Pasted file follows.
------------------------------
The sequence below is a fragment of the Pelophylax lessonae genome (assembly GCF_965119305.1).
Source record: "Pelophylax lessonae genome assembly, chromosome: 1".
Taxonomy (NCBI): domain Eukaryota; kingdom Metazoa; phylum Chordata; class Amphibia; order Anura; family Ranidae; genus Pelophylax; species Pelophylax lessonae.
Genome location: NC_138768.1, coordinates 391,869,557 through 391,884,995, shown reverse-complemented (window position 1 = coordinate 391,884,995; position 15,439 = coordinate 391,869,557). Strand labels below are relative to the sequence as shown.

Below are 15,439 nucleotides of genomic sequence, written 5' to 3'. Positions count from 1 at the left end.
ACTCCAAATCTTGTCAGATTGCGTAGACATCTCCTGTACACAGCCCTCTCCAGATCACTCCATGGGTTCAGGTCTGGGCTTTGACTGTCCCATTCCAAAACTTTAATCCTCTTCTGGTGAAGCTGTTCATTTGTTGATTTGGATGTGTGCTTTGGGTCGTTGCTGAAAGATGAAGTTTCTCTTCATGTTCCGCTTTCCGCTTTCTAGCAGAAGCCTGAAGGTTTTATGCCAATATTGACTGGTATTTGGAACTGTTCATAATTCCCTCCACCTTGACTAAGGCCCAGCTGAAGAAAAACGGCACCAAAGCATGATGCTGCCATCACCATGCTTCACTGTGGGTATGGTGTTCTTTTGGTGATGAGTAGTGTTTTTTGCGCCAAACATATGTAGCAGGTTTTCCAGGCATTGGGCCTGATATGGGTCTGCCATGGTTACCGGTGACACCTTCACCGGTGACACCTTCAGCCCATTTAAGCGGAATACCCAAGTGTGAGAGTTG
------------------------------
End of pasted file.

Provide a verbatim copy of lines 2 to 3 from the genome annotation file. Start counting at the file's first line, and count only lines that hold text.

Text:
Source record: "Pelophylax lessonae genome assembly, chromosome: 1".
Taxonomy (NCBI): domain Eukaryota; kingdom Metazoa; phylum Chordata; class Amphibia; order Anura; family Ranidae; genus Pelophylax; species Pelophylax lessonae.